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  • View in gallery

    (a), (b), (c), (d) 1949–2001 DJF mean SLP regimes (hPa) over the North Atlantic sector from NCEP reanalysis. Shaded areas exceed the 95% confidence level using T and F statistics. The percentage at the top right of each panel gives the global population of a given cluster over the whole period. Contour interval is 1 hPa. (e), (f) Time history of the occurrence for the NAO and the RDG–GS regimes, respectively. The vertical bars indicate the number of months relative to each winter where the given regime is present. Solid line stands for the standardized expansion coefficient of the leading DJF SLP EOF. The dashed line is the NAO index based on Hurrell and van Loon (1997). Note that because only one EOF2 and EOF3 phase is represented by the RDG and GS regimes, their associated time series are not shown in (f)

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    Same as Fig. 1 but for the 1900–60 period and TP–NCAR dataset

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    Same as Figs. 1a–d but for Z500 from NCEP reanalysis

  • View in gallery

    Simultaneous DJF NCEP SST composites (°C) related to the four NAE regimes. The events selected for the composite construction correspond to the year where the regime is dominant. SST monthly means corresponding to the particular months of these years where the regime is excited are averaged, the number of freedom of the composite being set to its most restrictive value given by the number of included years thus taking into account the month-to-month persistence of the SST. Shaded areas exceed the 95% confidence level using T and F statistics. Contour interval is 0.2°C

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    SST anomalous pattern prescribed in (a) TROP+/− simulations, (b) MIDLAT+/− simulations, and (c) TRIPOL+/− simulation. Contour interval is 0.2°C

  • View in gallery

    SLP centroids of daily weather regimes (hPa) from ARPEGE experiments: (a) NAO+, (b) NAO−, (c) NE high, and (d) NE low. Contour interval is 1 hPa

  • View in gallery

    Same as Fig. 6 but from NCEP reanalysis daily data. The percentage of occurrence are 21.5% and 24.5% for the NAO+ and NAO− weather regimes and 25.5% and 28.5% for the NE-high and NE-low regimes, respectively.

  • View in gallery

    Percentage of daily occurrences of the four regimes depending on experiments. As an estimate of the significance, the error bars correspond to the maximum dispersion of the decomposition estimated when the clustering is performed on anomaly maps with respect to individual experiments means

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North Atlantic Winter Climate Regimes: Spatial Asymmetry, Stationarity with Time, and Oceanic Forcing

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  • 1 CERFACS-SUC, Climate Modelling and Global Change Team, Toulouse, France, and NCAR, Climate Global Dynamics Division, Boulder, Colorado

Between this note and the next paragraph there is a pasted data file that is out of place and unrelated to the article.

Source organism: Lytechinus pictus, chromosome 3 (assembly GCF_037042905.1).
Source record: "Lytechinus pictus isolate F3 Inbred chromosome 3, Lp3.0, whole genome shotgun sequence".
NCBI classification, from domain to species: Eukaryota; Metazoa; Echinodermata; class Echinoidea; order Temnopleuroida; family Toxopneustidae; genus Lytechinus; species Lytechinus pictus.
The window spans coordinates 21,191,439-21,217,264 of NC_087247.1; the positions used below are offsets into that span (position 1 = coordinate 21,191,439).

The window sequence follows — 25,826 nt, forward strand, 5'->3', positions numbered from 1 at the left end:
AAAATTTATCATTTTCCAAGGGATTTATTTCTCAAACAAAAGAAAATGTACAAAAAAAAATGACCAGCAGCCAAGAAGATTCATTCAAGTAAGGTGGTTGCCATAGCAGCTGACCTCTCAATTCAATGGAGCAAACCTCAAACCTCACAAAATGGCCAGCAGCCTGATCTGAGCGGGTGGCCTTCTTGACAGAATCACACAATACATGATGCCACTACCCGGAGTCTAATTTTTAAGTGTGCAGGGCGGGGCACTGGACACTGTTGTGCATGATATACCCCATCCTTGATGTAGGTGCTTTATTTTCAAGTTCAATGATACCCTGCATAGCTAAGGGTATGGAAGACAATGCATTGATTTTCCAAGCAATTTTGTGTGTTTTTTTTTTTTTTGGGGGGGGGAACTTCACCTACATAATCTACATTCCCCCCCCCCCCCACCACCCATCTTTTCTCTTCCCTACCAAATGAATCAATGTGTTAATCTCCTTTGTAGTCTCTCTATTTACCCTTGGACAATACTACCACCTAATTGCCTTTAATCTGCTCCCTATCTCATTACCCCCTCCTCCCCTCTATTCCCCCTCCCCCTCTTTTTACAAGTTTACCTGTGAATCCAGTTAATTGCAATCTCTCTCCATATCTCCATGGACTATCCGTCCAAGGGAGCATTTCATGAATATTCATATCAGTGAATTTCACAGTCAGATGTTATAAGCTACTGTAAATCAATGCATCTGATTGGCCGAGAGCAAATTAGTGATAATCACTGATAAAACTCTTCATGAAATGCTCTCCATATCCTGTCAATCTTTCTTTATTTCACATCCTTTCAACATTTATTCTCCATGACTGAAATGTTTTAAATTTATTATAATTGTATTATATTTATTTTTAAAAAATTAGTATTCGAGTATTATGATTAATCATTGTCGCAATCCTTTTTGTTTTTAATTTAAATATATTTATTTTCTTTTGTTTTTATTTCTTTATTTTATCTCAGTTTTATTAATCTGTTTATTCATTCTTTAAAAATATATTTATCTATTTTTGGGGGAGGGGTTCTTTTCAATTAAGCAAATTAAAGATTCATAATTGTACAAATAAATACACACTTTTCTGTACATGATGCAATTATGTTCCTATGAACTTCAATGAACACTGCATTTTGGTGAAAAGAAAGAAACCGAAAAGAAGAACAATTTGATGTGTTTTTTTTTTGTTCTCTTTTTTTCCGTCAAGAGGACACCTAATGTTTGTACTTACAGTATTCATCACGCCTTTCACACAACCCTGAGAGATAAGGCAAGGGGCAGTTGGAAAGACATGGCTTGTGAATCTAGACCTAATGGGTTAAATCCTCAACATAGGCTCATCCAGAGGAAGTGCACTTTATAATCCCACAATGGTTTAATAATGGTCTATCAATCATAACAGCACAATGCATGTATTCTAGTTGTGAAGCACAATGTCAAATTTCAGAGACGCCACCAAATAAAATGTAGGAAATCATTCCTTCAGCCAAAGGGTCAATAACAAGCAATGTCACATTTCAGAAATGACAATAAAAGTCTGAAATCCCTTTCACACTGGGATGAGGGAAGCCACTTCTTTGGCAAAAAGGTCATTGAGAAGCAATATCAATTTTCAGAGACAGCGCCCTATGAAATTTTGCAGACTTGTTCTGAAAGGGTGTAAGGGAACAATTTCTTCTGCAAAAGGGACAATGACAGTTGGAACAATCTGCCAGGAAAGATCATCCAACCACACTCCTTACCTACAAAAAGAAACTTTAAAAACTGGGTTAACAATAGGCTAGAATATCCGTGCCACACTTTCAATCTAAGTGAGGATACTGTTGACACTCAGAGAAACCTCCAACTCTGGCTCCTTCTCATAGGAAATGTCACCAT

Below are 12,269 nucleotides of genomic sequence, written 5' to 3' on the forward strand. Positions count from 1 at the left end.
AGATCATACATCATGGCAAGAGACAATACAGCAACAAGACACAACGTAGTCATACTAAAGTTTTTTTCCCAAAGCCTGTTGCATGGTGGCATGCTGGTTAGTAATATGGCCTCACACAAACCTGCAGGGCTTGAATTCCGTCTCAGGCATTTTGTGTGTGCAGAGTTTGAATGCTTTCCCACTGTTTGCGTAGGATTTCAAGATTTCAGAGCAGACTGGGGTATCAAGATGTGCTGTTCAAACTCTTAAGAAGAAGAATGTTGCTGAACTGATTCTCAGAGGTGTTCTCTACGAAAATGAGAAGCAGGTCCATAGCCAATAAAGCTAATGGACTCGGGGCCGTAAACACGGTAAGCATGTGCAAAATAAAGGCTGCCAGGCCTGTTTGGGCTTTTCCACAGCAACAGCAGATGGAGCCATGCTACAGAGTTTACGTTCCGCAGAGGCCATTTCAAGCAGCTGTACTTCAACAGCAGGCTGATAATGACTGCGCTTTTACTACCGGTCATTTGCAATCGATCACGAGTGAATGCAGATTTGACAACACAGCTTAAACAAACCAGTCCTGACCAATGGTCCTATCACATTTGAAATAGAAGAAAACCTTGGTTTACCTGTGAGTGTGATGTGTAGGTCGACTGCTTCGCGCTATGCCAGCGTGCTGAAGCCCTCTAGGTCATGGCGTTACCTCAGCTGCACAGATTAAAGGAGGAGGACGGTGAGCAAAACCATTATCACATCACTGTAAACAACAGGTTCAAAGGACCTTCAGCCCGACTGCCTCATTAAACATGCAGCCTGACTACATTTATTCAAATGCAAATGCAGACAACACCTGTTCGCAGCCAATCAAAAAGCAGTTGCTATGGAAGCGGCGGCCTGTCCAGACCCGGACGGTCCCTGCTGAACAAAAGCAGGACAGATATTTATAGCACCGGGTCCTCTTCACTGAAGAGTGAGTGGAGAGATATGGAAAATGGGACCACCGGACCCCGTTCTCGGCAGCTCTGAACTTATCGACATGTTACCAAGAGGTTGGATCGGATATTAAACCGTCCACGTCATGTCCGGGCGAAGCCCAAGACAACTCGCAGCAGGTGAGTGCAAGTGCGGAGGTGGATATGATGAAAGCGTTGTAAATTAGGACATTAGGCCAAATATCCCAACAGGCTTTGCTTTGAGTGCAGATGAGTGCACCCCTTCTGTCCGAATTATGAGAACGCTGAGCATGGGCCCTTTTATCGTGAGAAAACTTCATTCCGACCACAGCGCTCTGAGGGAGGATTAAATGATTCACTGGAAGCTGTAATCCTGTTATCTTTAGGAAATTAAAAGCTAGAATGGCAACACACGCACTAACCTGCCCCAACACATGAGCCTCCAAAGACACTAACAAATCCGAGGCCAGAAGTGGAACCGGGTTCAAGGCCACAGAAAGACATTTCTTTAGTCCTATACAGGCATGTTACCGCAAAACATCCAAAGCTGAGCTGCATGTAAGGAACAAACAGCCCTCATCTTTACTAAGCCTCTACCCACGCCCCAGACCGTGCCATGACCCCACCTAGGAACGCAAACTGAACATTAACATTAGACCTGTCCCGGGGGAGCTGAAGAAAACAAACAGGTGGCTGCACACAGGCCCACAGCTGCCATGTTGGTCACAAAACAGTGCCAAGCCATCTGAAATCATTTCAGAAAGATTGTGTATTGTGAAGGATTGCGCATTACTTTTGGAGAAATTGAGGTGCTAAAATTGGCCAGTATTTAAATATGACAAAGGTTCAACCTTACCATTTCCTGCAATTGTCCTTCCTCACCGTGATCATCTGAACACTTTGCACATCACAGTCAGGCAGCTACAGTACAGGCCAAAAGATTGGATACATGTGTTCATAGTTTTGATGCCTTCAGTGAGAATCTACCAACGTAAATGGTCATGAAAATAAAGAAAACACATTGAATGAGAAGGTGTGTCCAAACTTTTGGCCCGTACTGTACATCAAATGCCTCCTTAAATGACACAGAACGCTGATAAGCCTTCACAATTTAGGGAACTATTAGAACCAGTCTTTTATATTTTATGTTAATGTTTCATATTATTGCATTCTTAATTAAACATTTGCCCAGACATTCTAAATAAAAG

• | 2 CERFACS-SUC, Climate Modelling and Global Change Team, Toulouse, France
  • | 3 NCAR, Climate Global Dynamics Division, Boulder, Colorado
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Abstract

The observed low-frequency winter atmospheric variability of the North Atlantic–European region and its relationship with global surface oceanic conditions is investigated based on the climate and weather regimes paradigm.

Asymmetries between the two phases of the North Atlantic Oscillation (NAO) are found in the position of the Azores high and, to a weaker extent, the Icelandic low. There is a significant eastward displacement or expansion toward Europe for the NAO+ climate regime compared to the NAO− regime. This barotropic signal is found in different datasets and for two quasi-independent periods of record (1900–60 and 1950–2001); hence, it appears to be intrinsic to the NAO+ phase. Strong spatial similarities between weather and climate regimes suggest that the latter, representing long time scale variability, can be interpreted as the time-averaging signature of much shorter time scale processes. Model results from the ARPEGE atmospheric general circulation model are used to validate observed findings. They confirm in particular the eastward shift of the Atlantic centers of action for the NAO+ phase and strongly suggest a synoptic origin as it can be extracted from daily analyses. These results bring together present-day climate variability and scenario studies where such an NAO shift was suggested, as it is shown that the last three decades are clearly dominated by the occurrence of NAO+ regimes when concentrations of greenhouse gases are rapidly increasing. These findings highlight that the displacement of the North Atlantic centers of action should be treated as a dynamical property of the North Atlantic atmosphere and not as a mean longitudinal shift of climatological entities in response to anthropogenic forcings.